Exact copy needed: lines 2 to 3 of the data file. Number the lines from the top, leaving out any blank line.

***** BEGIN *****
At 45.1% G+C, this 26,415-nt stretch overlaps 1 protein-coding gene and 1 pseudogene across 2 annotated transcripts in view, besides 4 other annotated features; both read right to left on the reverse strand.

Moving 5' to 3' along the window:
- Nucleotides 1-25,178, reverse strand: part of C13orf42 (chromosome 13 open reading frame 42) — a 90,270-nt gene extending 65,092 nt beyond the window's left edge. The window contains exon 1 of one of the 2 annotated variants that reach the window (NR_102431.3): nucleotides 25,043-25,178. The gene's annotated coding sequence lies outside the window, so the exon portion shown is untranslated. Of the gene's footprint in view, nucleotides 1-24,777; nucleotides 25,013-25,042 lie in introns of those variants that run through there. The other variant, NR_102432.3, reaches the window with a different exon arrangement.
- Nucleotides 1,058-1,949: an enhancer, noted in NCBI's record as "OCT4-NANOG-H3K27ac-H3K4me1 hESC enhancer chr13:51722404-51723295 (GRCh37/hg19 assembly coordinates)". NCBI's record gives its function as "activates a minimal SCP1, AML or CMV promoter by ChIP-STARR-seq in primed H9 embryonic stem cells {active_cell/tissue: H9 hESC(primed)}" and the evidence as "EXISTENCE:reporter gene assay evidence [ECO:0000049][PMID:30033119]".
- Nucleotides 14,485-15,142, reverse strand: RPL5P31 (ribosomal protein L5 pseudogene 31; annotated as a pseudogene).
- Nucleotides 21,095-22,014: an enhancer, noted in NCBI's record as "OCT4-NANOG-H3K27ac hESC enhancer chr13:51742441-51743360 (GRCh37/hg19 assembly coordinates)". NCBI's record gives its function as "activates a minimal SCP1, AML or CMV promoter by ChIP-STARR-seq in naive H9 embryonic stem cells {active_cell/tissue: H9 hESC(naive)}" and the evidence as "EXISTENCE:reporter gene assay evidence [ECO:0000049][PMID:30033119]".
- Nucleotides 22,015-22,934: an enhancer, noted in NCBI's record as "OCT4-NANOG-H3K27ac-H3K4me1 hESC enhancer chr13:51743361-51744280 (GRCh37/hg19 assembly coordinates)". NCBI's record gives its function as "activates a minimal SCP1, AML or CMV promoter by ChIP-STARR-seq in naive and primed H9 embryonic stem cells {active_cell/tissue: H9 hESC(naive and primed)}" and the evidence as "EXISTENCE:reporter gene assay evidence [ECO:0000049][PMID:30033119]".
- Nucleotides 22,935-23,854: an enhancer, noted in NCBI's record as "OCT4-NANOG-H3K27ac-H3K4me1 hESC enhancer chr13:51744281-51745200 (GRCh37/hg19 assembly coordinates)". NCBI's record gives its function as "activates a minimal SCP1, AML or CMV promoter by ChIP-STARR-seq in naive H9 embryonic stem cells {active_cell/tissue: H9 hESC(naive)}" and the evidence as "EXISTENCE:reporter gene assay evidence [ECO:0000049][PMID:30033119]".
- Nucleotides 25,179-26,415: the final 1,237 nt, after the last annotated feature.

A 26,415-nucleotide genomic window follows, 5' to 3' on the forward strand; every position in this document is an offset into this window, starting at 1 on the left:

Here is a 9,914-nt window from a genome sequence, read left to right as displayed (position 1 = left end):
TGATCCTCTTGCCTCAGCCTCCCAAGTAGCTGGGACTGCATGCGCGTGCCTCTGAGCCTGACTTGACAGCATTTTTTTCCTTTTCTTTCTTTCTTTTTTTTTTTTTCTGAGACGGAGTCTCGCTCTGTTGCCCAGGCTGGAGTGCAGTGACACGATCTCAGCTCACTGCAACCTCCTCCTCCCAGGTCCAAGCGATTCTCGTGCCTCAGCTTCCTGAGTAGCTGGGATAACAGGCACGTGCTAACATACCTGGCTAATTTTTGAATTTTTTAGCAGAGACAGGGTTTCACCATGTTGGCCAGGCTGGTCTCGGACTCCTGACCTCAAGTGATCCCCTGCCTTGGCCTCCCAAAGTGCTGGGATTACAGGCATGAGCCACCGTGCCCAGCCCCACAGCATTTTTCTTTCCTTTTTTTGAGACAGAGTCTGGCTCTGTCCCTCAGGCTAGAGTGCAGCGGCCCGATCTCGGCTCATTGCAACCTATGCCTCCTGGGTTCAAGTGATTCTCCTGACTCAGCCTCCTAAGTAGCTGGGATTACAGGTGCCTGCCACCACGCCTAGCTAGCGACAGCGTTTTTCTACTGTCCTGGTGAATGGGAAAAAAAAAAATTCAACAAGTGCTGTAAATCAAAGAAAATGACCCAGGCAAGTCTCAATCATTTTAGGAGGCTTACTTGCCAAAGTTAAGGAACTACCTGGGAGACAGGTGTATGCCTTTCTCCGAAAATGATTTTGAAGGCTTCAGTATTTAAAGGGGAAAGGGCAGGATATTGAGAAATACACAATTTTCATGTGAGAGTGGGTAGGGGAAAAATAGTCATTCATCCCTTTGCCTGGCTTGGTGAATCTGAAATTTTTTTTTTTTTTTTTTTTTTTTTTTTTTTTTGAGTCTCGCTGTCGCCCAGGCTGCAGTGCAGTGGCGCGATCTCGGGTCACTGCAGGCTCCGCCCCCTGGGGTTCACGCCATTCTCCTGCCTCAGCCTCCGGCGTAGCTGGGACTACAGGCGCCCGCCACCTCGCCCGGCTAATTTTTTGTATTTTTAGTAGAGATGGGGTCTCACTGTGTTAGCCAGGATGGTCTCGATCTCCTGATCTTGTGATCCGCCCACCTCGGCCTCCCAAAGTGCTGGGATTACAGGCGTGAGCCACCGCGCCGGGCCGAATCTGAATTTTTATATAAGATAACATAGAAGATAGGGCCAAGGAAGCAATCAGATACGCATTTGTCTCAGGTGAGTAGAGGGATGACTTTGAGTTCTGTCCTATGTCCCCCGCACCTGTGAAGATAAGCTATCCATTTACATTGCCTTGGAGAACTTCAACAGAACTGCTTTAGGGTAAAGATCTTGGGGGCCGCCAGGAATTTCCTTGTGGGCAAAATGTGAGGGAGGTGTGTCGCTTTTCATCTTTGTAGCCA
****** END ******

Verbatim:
Moving 5' to 3' along the window:
- Nucleotides 1-25,178, reverse strand: part of C13orf42 (chromosome 13 open reading frame 42) — a 90,270-nt gene extending 65,092 nt beyond the window's left edge. The window contains exon 1 of one of the 2 annotated variants that reach the window (NR_102431.3): nucleotides 25,043-25,178. The gene's annotated coding sequence lies outside the window, so the exon portion shown is untranslated. Of the gene's footprint in view, nucleotides 1-24,777; nucleotides 25,013-25,042 lie in introns of those variants that run through there. The other variant, NR_102432.3, reaches the window with a different exon arrangement.